All of this would be fine with me. She’s a hardworking adult with a great job, a part-time military career, and she owns her own home – complete with a wonderful fiancé, two bulldog puppies, a cat, and six fish tanks, all of which I suspect comes from being raised by a happily single, peace-loving woman with a strict one pet limit. Whoever says rebellion ends with the teens had to be kidding. I still rebel against my mother, and she died in 1996. It appears to be a life-long process, although I have to say I thought I would be the exception.
That’s right. I seriously thought I’d raise a minimalist daughter who preferred space over clutter, and manual to automatic. I thought, like me, she’d hate to travel. I envisioned us living on the same block, and taking vacations together at each other’s houses one day. Side by side, reading books, one pet per lap, drinking coffee, conversing for hours on end about philosophy or current events, and eating Chinese food out of the containers so we wouldn’t have to wash dishes.
Where did I go wrong?
The kid bought her first set of luggage at 16, and hasn’t gone longer than a month without stepping on an airplane since. She’s prefers chai tea to coffee, and has dishes for every occasion from here to Columbus Day. She can’t just sit and talk, she has to be moving – constantly. Our longest uninterrupted conversations occur when she’s buckled in the car and can only tweak the stereo dials.
When she grew up and discovered there was a world outside of Beatrix Potter, Dylan & Baez, Keds, and paper plates – when she discovered Best Buy, Ikea and Famous Footwear – there really was no stopping her.
When she learned that there were more than six pieces of furniture in the universe (bed, desk, dresser, chair, couch, table), she wanted it all. It took a few years, but now she’s got all the end tables, coffee tables, chests, cabinets, ottomans, buffets, entertainment centers, and easels that I deprived her of in her youth.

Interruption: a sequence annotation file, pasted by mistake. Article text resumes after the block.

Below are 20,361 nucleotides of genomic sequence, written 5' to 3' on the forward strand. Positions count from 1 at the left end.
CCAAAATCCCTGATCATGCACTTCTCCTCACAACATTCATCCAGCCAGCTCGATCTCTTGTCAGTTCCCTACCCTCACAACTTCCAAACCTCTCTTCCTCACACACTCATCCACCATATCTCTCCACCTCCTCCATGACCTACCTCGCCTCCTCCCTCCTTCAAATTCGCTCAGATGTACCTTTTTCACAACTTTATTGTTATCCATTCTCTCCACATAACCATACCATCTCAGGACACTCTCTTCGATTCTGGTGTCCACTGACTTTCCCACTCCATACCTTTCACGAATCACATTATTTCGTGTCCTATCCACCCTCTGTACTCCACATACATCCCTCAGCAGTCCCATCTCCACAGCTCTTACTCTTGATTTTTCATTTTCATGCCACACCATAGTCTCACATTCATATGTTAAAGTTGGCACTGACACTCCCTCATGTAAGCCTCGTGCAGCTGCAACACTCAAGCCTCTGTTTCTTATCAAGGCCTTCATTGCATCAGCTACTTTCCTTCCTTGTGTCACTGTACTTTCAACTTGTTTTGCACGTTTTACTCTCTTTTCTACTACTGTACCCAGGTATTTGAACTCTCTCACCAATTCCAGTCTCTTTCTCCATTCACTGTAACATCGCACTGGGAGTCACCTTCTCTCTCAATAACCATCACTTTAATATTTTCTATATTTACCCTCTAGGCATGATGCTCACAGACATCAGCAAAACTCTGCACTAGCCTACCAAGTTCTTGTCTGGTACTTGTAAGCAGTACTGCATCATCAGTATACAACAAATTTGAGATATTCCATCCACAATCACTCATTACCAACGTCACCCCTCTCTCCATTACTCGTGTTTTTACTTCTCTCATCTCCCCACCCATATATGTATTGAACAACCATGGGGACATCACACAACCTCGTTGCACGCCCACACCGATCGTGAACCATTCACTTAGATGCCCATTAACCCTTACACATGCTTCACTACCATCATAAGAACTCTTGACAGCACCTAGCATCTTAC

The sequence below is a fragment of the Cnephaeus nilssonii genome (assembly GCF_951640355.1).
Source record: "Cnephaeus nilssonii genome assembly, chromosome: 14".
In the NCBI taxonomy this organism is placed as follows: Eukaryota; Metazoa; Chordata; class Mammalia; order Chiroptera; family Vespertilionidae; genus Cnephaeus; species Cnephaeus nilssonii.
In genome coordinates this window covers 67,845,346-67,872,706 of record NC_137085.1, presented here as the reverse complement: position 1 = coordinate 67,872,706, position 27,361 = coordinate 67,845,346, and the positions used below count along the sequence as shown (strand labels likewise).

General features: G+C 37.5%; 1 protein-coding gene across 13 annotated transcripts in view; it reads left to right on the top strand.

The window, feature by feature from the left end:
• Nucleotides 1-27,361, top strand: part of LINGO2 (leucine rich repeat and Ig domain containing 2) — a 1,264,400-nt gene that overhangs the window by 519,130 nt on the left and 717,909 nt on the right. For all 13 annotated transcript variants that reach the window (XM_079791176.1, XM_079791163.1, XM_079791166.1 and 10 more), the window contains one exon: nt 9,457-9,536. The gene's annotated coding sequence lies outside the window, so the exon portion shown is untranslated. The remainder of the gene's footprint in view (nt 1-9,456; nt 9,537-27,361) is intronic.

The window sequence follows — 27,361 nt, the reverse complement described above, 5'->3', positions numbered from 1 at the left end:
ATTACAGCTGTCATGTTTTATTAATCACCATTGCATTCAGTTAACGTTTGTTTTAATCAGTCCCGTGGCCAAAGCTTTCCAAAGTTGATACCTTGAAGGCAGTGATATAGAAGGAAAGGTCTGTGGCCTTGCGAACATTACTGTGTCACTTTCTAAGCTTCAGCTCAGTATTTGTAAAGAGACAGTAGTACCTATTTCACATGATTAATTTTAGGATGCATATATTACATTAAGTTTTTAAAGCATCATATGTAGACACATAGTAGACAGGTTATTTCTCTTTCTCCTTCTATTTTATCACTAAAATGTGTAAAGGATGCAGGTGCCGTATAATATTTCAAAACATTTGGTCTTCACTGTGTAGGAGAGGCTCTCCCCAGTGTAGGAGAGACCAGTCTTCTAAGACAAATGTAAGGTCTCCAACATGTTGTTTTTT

And I would be fine with all of this, I really would, if she didn’t try so hard to recruit me into her 21st century gadget-driven world of entertainment.
She knows better than to hard-sell me, so she’s sneaky. She invites me to dinner, but doesn’t tell me it’s a dinner theater. All wide-eyed innocence, she buys me a new cell phone just as I learned how to work the 2000 model. She rolls those same beautiful eyes at my dial-up internet service and convinces me that the Comcast triple-play of phone, high speed internet, and cable will save me money. She then calls me and urgently insists that I tune into to this or that channel so I can watch what she’s watching. The last time it was some show about brides gone bad.
“Why am I watching this again?”
“Because it’s funny!”
“It’s funny to see someone acting like a spoiled brat?”
“Yes! Oh my god!! Did you see the look she just gave that guy?!?!?”
On my last birthday, she handed a confused and skeptical me a digital camera and told me “oh, but this one is easy to operate.” A year later, I still haven’t figured it out. She laughs. She thinks she’s got one up on me.
Will I be one-upped by the girl who doesn’t know how to peel an orange with her own fingers anymore? I think not. I am strategically planning a counter-blitz of 20th century retro gifts, including cassette tapes, Atari Pong, and a DynaTAC8000X brick cell phone, complete with giant car bag. We’ll see how far her technical skills go when she has to use a pencil to wind the twisted tape back into its case – or when her fingers move faster than the graphics on the screen. The cell phone, of course, won’t work anymore, but it will be fun to watch her try.
The monk will have her day.